- The IRS has gained authorization to order two companies, Circle and Poloniex, to share data on U.S. based investors.
- The regulator is seeking data on US taxpayers who made transactions of at least $20,000 between 2016 and 2020.
- U.S. regulators have many tax efforts underway.
The IRS will likely gain access to records from two crypto companies, Circle and Poloniex, to root out tax evasion among U.S. investors.
Circle and Poloniex Will Share Data
According to the U.S. Department of Justice (DoJ), a federal court in the District of Massachusetts has authorized the Internal Revenue Service (IRS) to issue summons to Boston-based blockchain payments firm Circle and its former subsidiary Poloniex.
The legal action will ask Circle and Poloniex to share data on U.S.-based customers who conducted crypto transactions worth at least $20,000 between 2016 and 2020.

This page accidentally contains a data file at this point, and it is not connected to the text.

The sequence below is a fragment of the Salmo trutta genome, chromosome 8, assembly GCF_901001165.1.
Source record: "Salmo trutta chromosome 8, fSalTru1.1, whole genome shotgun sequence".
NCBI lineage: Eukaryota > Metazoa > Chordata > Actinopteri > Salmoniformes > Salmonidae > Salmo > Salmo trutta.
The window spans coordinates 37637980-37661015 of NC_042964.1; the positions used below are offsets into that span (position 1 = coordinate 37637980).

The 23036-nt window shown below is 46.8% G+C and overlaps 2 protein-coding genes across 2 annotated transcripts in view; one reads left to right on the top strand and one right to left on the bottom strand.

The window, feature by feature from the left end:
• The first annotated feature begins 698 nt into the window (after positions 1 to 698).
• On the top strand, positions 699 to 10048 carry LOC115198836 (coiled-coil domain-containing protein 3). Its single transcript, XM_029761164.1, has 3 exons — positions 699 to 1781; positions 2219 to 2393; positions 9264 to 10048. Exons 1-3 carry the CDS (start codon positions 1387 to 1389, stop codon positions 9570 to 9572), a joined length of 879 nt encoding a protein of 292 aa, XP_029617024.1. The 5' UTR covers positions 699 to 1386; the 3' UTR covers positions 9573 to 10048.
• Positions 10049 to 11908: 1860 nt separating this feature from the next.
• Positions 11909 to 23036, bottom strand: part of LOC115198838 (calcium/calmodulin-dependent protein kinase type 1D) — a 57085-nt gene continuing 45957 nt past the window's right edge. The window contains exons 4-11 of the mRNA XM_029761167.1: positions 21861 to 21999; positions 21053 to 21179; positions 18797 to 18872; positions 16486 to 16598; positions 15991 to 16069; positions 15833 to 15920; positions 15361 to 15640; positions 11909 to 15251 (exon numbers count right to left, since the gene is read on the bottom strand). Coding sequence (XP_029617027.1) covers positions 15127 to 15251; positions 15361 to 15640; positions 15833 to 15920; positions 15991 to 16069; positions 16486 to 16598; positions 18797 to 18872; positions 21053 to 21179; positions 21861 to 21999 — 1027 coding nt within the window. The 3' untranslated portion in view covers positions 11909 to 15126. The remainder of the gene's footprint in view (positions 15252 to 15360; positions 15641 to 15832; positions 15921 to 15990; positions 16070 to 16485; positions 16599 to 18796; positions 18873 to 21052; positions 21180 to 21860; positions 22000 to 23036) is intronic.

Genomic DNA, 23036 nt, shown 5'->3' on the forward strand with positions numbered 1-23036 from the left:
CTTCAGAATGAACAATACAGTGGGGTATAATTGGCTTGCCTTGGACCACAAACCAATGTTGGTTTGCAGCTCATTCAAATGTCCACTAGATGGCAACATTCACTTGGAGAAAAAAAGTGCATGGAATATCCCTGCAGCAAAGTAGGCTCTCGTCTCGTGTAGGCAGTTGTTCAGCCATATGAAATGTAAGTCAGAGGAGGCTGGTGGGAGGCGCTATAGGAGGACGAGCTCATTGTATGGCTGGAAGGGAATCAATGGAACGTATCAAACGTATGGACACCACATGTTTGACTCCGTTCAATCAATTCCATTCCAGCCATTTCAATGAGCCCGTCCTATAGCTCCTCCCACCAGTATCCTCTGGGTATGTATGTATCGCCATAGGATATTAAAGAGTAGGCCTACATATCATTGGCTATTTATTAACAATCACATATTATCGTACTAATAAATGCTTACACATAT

This type of order is known as a John Doe summons, an investigative tool deployed by the IRS to seek data on specific U.S. individuals who may have failed to comply with federal tax laws.
“The John Doe summons is a step to enable the IRS to uncover those who are failing to report their virtual currency transactions properly. We will enforce the law where we find systemic non-compliance or fraud,” IRS Commissioner Chuck Rettig wrote.
The DoJ’s official announcement clarified that it does not allege that Circle was involved in any wrongdoing. Instead, the action is part of an “investigation of an ascertainable group or class of persons” that the agency suspects are non-compliant with U.S. tax laws.
Regulators Have Other Tax Efforts Underway
The order is another example of how U.S. regulators have increased their efforts to monitor the cryptocurrency sector. In previous years, crypto exchange Coinbase has become well known for cooperating with the IRS and reporting user trading activity.
Separate from the IRS’s efforts, the U.S. Treasury and FinCEN plan to enforce KYC rules for self-hosted crypto wallets. The regulation would make it mandatory for cryptocurrency firms in the U.S. to record personal data associated with transactions above $3,000 and report crypto transactions over $10,000.
At the time of writing this author held Cosmos.
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